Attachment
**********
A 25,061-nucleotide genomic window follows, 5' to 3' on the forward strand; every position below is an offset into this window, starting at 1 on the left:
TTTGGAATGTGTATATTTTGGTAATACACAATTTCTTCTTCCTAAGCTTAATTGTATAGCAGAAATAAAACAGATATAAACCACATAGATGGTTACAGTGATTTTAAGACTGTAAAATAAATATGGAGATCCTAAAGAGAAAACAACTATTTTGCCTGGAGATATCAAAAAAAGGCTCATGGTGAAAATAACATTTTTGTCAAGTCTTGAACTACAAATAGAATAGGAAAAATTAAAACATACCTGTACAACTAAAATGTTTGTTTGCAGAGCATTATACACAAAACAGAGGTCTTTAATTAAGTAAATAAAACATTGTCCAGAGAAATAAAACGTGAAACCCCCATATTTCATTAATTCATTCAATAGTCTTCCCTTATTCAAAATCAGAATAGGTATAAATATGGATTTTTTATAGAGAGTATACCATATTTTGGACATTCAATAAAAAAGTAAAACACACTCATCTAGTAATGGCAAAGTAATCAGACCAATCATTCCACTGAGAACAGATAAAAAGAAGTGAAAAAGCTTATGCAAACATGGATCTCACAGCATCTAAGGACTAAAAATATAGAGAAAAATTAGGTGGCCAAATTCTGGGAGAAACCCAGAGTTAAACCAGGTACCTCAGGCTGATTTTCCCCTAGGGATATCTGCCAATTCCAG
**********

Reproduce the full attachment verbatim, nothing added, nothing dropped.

A 25,061-nucleotide genomic window follows, 5' to 3' on the forward strand; every position below is an offset into this window, starting at 1 on the left:
TTTGGAATGTGTATATTTTGGTAATACACAATTTCTTCTTCCTAAGCTTAATTGTATAGCAGAAATAAAACAGATATAAACCACATAGATGGTTACAGTGATTTTAAGACTGTAAAATAAATATGGAGATCCTAAAGAGAAAACAACTATTTTGCCTGGAGATATCAAAAAAAGGCTCATGGTGAAAATAACATTTTTGTCAAGTCTTGAACTACAAATAGAATAGGAAAAATTAAAACATACCTGTACAACTAAAATGTTTGTTTGCAGAGCATTATACACAAAACAGAGGTCTTTAATTAAGTAAATAAAACATTGTCCAGAGAAATAAAACGTGAAACCCCCATATTTCATTAATTCATTCAATAGTCTTCCCTTATTCAAAATCAGAATAGGTATAAATATGGATTTTTTATAGAGAGTATACCATATTTTGGACATTCAATAAAAAAGTAAAACACACTCATCTAGTAATGGCAAAGTAATCAGACCAATCATTCCACTGAGAACAGATAAAAAGAAGTGAAAAAGCTTATGCAAACATGGATCTCACAGCATCTAAGGACTAAAAATATAGAGAAAAATTAGGTGGCCAAATTCTGGGAGAAACCCAGAGTTAAACCAGGTACCTCAGGCTGATTTTCCCCTAGGGATATCTGCCAATTCCAG